Transformation of pure water into metals

Pure water is almost a perfect insulator, although water found in nature conducts electricity due to the impurities present in it, which dissolve into free ions and allow the electric current to flow. However, researchers have recently demonstrated that the metallicity of pure water can be induced not only by high

pressures but also by bringing it into contact with an electron-sharing alkali metal like an alloy of sodium and potassium.

When pure water comes into contact with an electron-sharing alkali metal, free-moving charged particles are added, and water turns metallic. This conductivity lsasts only for a few seconds, but it is a significant step towards understanding this phase of water by studying it directly.

Researchers have generated pressures exceeding 48 megabars, which is around 48 million times Earth’s atmospheric pressure at sea level, in a laboratory setting. However, such experiments would be unsuitable for studying metallic water. Therefore, a team of researchers led by organic chemist Pavel Jungwirth of the Czech Academy of Sciences in Czechia turned to alkali metals, which release their outer electrons very easily, and induce the electron-sharing properties of highly pressurized pure water without the high pressures.

The only problem is that alkali metals are highly reactive with liquid water, sometimes even to the point of explosivity. Therefore, the research team found a very nifty way to solve this problem: water was added to the metal instead of adding the metal to water.

The team extruded a small blob of sodium-potassium alloy, which is liquid at room temperature, from a nozzle in a vacuum chamber, and very carefully added a thin film of pure water using vapor deposition. Upon contact, the metal cations and electrons flowed into the water from the alloy, giving the water a golden shine and turning it conductive, just like we should see in metallic pure water at high pressure.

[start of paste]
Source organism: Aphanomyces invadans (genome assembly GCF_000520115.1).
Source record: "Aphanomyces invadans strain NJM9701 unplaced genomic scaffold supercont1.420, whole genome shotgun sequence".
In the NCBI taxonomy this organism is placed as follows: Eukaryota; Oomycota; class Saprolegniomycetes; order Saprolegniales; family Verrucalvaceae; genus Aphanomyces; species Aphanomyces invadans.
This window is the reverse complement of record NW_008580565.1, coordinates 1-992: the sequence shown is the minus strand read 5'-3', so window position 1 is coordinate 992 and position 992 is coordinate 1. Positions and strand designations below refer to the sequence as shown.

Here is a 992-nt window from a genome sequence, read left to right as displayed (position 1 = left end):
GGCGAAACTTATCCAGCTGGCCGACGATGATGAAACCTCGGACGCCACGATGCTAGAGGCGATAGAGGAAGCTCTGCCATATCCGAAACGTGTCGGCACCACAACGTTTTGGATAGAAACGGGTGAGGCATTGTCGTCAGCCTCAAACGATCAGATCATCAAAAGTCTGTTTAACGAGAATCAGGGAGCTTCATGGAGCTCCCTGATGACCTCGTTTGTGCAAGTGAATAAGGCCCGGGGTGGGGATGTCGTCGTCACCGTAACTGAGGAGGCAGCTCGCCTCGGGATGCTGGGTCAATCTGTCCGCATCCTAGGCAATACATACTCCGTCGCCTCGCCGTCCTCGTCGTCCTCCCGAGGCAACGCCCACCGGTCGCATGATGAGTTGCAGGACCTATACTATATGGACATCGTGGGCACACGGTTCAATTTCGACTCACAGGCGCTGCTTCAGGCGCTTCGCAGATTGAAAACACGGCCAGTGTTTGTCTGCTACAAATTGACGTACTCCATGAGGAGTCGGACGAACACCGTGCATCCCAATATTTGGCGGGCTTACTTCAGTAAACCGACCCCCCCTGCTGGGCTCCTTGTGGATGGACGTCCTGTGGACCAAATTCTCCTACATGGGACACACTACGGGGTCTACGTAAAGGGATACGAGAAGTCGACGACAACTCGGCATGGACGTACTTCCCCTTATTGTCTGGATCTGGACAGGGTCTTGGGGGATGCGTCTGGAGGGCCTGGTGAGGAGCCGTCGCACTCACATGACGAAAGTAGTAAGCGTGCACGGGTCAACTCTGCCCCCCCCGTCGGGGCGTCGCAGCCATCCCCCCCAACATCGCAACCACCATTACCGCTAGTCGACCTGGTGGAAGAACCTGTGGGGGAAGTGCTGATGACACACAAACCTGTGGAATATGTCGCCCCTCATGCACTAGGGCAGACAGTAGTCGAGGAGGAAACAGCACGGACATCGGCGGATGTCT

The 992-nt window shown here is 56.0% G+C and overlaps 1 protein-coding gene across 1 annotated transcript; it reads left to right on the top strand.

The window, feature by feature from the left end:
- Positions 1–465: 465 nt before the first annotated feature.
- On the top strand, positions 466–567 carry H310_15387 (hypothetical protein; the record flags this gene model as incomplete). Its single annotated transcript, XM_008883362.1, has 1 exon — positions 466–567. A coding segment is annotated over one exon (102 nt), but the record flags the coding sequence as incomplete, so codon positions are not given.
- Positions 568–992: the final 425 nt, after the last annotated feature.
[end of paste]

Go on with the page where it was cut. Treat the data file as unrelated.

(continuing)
This was confirmed using optical reflection spectroscopy and synchrotron X-ray photoelectron spectroscopy. The two properties, the golden sheen, and the conductive band, occupied two different frequency ranges, which allowed them both to be identified clearly.

This research not only gives us a better understanding of this phase transition on Earth, but it could also allow us to study the extreme high-pressure conditions inside large planets, such as Neptune and Uranus, where liquid metallic hydrogen is thought to swirl. Furthermore, it is only Jupiter where pressures are believed to be high enough to metallicize pure water.

The prospect of being able to replicate the conditions inside our Solar System’s planetary colossus is exciting indeed. According to physicist Robert Seidel from Helmholtz-Zentrum Berlin für Materialien und Energie in Germany, “Our study not only shows that metallic water can indeed be produced on Earth, but also characterizes the spectroscopic properties associated with its beautiful golden metallic luster.”

This news is a creative derivative product from articles published in famous peer-reviewed journals and Govt reports:

1. Mason, P.E., Schewe, H.C., Buttersack, T. et al. Spectroscopic evidence for a gold-coloured metallic water solution. Nature 595, 673–676 (2021).
2. Hermann, A., Ashcroft, N. W. & Hoffmann, R. High pressure ices. Proc. Natl Acad. Sci. USA 109, 745–750 (2012).
3. Dubrovinsky, L., Dubrovinskaia, N., Prakapenka, V. B. & Abakumov, A. M. Implementation of micro-ball nanodiamond anvils for high-pressure studies above 6 Mbar. Nat. Commun. 3, 1163 (2012).
4. Cavazzoni, C. et al. Superionic and metallic states of water and ammonia at giant planet conditions. Science 283, 44–46 (1999).
5. Mattsson, T. R. & Desjarlais, M. P. Phase diagram and electrical conductivity of high energy-density water from density functional theory. Phys. Rev. Lett. 97, 017801 (2006).

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